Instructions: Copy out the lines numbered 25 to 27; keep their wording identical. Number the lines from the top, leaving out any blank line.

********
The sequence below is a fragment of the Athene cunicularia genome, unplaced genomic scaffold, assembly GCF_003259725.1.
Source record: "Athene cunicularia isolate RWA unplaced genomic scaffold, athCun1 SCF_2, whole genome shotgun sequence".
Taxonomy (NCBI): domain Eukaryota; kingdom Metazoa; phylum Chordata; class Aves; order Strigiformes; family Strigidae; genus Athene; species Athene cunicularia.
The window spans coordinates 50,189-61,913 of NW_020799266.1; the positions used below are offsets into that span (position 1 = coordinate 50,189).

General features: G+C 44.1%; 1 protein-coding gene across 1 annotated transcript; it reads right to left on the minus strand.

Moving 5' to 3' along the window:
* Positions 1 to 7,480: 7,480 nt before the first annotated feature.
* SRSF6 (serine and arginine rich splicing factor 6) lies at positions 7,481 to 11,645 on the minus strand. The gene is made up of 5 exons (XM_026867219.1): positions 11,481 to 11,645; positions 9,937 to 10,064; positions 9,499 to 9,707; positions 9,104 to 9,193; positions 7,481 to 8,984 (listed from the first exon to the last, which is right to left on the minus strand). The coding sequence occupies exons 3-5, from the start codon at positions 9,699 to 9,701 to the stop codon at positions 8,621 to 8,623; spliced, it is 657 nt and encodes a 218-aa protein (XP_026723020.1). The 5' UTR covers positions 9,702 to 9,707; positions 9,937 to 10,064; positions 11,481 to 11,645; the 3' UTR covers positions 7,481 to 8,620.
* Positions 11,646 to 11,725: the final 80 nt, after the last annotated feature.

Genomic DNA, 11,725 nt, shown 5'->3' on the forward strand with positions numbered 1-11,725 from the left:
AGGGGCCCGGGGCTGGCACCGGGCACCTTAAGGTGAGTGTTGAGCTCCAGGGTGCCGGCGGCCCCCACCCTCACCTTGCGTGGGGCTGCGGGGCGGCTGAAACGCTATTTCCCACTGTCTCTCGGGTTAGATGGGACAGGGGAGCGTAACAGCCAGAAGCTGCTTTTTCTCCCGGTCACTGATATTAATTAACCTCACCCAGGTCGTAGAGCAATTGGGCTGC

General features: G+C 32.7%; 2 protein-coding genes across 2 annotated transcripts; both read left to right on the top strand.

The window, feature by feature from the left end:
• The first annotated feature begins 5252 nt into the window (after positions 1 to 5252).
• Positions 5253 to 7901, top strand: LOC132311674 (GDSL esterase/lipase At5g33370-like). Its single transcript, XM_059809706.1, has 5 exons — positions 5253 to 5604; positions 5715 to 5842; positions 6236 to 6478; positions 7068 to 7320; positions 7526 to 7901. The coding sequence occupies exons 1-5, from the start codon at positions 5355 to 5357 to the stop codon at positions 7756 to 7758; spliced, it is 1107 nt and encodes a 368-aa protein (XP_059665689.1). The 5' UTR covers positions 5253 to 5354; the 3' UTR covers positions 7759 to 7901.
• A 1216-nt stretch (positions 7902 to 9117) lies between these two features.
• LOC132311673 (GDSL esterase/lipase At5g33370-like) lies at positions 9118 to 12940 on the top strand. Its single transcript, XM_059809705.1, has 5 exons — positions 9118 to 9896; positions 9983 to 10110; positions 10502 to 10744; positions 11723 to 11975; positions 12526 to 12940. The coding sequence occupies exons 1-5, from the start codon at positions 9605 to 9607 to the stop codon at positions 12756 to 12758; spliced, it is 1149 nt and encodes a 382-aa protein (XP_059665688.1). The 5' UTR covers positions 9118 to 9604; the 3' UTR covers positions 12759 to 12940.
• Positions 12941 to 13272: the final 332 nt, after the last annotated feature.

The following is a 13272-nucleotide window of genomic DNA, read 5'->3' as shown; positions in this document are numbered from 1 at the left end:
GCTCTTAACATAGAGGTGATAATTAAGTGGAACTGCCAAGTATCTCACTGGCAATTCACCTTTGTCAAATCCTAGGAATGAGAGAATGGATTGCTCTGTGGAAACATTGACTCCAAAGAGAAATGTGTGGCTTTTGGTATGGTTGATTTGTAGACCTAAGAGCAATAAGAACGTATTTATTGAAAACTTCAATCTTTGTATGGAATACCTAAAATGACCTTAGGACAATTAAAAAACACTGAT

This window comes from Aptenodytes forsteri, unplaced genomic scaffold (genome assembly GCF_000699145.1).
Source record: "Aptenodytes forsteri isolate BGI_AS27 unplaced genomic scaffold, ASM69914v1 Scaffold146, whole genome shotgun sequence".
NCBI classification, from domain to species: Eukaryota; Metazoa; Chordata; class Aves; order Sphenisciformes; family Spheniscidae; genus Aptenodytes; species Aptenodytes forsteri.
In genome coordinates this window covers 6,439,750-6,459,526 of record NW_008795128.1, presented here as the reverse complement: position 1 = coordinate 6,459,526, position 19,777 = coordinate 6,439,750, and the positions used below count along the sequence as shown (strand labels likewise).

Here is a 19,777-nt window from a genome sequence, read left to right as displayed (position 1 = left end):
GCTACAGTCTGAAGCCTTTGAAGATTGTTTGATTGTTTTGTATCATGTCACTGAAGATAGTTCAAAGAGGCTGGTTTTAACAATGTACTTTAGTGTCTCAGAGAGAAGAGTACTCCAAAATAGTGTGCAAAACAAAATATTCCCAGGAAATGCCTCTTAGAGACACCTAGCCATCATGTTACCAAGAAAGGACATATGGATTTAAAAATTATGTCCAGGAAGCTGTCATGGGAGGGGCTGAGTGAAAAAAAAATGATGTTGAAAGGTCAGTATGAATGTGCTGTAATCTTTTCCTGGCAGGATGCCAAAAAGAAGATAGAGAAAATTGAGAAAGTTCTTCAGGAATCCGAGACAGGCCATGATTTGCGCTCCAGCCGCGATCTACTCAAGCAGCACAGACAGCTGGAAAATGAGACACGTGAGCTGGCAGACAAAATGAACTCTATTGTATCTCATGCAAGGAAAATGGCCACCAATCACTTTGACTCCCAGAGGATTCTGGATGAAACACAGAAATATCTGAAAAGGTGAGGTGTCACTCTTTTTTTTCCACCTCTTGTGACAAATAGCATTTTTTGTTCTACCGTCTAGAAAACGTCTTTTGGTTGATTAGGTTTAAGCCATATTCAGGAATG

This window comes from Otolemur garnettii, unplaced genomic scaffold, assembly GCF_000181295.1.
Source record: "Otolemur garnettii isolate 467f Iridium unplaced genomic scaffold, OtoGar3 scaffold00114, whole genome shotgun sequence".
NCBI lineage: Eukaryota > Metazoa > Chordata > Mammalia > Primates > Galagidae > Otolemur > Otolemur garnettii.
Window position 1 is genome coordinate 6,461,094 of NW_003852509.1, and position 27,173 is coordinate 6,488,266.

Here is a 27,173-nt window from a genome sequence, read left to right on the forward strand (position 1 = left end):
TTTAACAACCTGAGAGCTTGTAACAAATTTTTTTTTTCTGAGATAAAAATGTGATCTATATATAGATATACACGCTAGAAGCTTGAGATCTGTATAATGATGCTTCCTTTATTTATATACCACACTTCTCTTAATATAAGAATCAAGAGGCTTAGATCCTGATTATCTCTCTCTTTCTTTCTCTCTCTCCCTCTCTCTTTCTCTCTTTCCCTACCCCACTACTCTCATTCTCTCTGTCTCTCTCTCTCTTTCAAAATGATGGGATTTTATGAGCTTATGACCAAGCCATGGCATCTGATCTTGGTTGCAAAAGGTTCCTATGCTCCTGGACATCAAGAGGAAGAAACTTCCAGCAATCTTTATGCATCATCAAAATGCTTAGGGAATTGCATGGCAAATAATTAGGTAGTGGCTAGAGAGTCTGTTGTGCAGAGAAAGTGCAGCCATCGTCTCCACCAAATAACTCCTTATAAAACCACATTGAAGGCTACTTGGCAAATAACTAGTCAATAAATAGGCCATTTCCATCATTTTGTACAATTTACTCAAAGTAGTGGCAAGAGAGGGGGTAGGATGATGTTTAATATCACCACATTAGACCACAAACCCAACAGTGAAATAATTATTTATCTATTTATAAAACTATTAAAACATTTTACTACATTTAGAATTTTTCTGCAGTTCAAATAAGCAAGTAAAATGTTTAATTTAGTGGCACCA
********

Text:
Here is a 19,777-nt window from a genome sequence, read left to right as displayed (position 1 = left end):
GCTACAGTCTGAAGCCTTTGAAGATTGTTTGATTGTTTTGTATCATGTCACTGAAGATAGTTCAAAGAGGCTGGTTTTAACAATGTACTTTAGTGTCTCAGAGAGAAGAGTACTCCAAAATAGTGTGCAAAACAAAATATTCCCAGGAAATGCCTCTTAGAGACACCTAGCCATCATGTTACCAAGAAAGGACATATGGATTTAAAAATTATGTCCAGGAAGCTGTCATGGGAGGGGCTGAGTGAAAAAAAAATGATGTTGAAAGGTCAGTATGAATGTGCTGTAATCTTTTCCTGGCAGGATGCCAAAAAGAAGATAGAGAAAATTGAGAAAGTTCTTCAGGAATCCGAGACAGGCCATGATTTGCGCTCCAGCCGCGATCTACTCAAGCAGCACAGACAGCTGGAAAATGAGACACGTGAGCTGGCAGACAAAATGAACTCTATTGTATCTCATGCAAGGAAAATGGCCACCAATCACTTTGACTCCCAGAGGATTCTGGATGAAACACAGAAATATCTGAAAAGGTGAGGTGTCACTCTTTTTTTTCCACCTCTTGTGACAAATAGCATTTTTTGTTCTACCGTCTAGAAAACGTCTTTTGGTTGATTAGGTTTAAGCCATATTCAGGAATG

This window comes from Otolemur garnettii, unplaced genomic scaffold, assembly GCF_000181295.1.